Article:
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Trisbey Escapes from Colonel Russell While Traveling Through Uniontown

From an 1816 Fugitive Slave Advertisement

Aid for escaped slaves in Fayette County, Pennsylvania began early, partly through the anti-slavery sentiments and efforts of large numbers of Quakers in the region. Uniontown became known as an Underground Railroad hub, partly because of its location on major roads leading west, but also through the work of local anti-slavery activists. As a result of its reputation, it also attracted the regular attention of slave hunters, which led to several clashes between those aiding fugitive slaves and those in pursuit of them.

In the advertisement below, the enslaved man Trisbey escaped from Col. Gilbert C. Russell while traveling through the town. The advertisement makes clear that Russell believed Trisbey was aided by local Quakers in his escape.

1816 Newspaper advertisement to recover escaped slave Trisbey.

100 Dollars Reward.
RAN away, from near Union Town, Pennsylvania, when on the march from Bowling Green, Va. to Wheeling on the Ohio, on the 22nd of May last, a very black negro man, named
the property of Col. Gilbert C. Russel, of the M.T. -- Trisbey is about 5 feet 8 or 9 inches high, stout & well made, remarkably broad across the shoulders, about 35 years of age, has some gray hairs in his head & beard, large eyes and lisps a little when he speaks. He reads and writes a little, is a professor of the christian religion of the Methodists, and in fact is by occupation a carpenter, -- He was raised by Gov. Bowie of Md. in whose neighbourhood is he wife belonging to Judge Key, where it is probable he will go, if he should not remain among that class of robbers in Pennsylvania denominated Quakers, in the vicinity of the place where he was persuaded to desert -- Trisbey had when he went off, a long blue broad cloth coat, a drab couloured roundabout, a new rose blanket, a new fur hat, boots and shoes together with sundry other clothing not recollected.

The above reward, with besides al[l] reasonable expences will be paid any person or persons for apprehending and securing the said man Trisbey, so that the owner can get him, or Two hundred dollars for delivering him to John Brandt & Co. of New Orleans.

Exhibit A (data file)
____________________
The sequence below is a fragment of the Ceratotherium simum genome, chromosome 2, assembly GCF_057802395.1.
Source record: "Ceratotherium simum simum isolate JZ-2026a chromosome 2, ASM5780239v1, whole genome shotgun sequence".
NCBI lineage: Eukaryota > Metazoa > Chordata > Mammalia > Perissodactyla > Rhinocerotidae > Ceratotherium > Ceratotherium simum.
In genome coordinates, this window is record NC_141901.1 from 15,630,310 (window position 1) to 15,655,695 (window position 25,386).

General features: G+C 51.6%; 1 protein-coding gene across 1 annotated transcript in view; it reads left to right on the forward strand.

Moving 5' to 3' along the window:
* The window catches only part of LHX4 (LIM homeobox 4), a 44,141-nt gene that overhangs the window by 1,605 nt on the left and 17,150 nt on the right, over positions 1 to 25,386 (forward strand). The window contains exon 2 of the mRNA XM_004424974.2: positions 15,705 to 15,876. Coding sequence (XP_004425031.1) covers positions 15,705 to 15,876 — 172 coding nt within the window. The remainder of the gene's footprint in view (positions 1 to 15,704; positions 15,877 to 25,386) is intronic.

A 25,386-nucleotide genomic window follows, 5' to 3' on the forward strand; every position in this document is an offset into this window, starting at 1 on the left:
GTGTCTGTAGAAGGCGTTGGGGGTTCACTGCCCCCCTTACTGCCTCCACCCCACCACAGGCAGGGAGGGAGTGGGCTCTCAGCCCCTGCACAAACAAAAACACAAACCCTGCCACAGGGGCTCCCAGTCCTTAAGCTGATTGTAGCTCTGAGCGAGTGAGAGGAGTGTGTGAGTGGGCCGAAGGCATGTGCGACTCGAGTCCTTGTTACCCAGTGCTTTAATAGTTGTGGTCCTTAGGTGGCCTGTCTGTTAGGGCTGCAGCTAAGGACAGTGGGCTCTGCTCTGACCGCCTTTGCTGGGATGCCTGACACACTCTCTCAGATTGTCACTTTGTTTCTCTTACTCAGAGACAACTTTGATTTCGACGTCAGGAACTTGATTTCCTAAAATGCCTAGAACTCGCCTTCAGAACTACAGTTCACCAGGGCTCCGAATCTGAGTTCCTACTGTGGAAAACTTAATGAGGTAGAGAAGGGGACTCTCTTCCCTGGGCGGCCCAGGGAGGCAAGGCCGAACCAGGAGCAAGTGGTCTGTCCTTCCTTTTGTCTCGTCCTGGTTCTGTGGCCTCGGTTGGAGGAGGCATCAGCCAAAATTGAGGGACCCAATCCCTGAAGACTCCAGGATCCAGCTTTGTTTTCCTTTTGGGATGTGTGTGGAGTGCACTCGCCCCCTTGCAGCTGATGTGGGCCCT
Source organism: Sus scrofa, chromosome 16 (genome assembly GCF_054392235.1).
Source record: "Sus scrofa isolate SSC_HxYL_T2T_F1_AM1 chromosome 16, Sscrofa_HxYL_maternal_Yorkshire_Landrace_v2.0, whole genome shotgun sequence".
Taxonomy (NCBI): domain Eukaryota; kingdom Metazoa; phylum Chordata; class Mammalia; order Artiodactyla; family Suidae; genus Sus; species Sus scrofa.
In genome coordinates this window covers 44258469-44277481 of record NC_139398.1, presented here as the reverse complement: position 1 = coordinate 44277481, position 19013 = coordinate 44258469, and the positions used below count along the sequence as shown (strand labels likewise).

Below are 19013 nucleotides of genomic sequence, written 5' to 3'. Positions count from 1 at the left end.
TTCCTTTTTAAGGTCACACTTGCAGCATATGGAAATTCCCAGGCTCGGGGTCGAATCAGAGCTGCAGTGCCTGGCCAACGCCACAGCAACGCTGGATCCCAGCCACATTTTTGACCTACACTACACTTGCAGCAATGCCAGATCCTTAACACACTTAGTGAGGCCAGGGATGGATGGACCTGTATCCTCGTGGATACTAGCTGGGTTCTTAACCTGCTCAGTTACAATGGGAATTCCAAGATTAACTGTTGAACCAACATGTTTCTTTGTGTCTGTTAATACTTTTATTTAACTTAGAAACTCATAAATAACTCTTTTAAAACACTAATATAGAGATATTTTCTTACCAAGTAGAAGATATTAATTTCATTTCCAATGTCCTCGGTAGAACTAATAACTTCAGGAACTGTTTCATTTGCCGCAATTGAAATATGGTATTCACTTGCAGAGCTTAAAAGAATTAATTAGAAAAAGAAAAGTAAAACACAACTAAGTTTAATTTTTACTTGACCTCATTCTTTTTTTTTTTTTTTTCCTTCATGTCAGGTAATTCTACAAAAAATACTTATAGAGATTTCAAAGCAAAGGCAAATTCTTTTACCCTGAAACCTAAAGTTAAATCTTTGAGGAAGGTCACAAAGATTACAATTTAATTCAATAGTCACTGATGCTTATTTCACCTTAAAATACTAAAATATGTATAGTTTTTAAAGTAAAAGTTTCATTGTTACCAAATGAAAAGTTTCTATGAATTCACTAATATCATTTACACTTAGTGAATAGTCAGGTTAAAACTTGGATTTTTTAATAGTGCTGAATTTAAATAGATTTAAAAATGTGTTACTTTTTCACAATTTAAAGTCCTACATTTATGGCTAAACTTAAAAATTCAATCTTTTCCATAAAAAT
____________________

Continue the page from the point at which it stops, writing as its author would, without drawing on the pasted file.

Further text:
Agent for Gilbert C. Russell.
July 9, 1816.



Colonel Gilbert C. Russell (1782-1861) commanded the 3rd United States Infantry through 1815, achieving the rank of colonel. He was discharged in 1815 and became a merchant and businessman, making his home in Alabama. Trisbey was previously enslaved by Maryland Governor Robert Bowie, who enslaved large numbers of people, with more than eighty enslaved persons in his estate inventory at his death. Trisbey's wife was enslaved by another Maryland man, identified as Judge Key. Russell believed Trisbay would attempt to make his way back to his wife. This is possibly Judge John Ross Key (1754-1821), father of Francis Sott Key. The other Judge Key in the area, Philip Barton Key, brother to John Ross Key, had died about one year prior to the advertisement above was published.


  • The Franklin Repository Weekly (Chambersburg, PA), 16 July 1816.

Now Available on this site

The Year of Jubilee

Vol. 1: Men of God and Vol. 2: Men of Muscle

by George F. Nagle

Both volumes of the Afrolumens book are now available on this website. Click the cover images to read.

The Year of Jubilee is the story of Harrisburg'g free African American community, from the era of colonialism and slavery to hard-won freedom.

Volume One, Men of God, covers the turbulent beginnings of this community, from Hercules and the first slaves, the growth of slavery in central Pennsylvania, the Harrisburg area slave plantations, early runaway slaves, to the birth of a free black community. Men of God is a detailed history of Harrisburg's first black entrepreneurs, the early black churches, the first black neighborhoods, and the maturing of the social institutions that supported this vibrant community.

It includes an extensive examination of state and federal laws governing slave ownership and the recovery of runaway slaves, the growth of the colonization movement, anti-colonization efforts, anti-slavery, abolitionism and radical abolitionism. It concludes with the complex relationship between Harrisburg's black and white abolitionists, and details the efforts and activities of each group as they worked separately at first, then learned to cooperate in fighting against slavery. Read it here.

Non-fiction, history. 607 pages, softcover.

Volume Two, Men of Muscle takes the story from 1850 and the Fugitive Slave Law of 1850, through the explosive 1850s to the coming of Civil War to central Pennsylvania. In this volume, Harrisburg's African American community weathers kidnappings, raids, riots, plots, murders, intimidation, and the coming of war. Caught between hostile Union soldiers and deadly Confederate soldiers, they ultimately had to choose between fleeing or fighting. This is the story of that choice.

Non-fiction, history. 630 pages, softcover.



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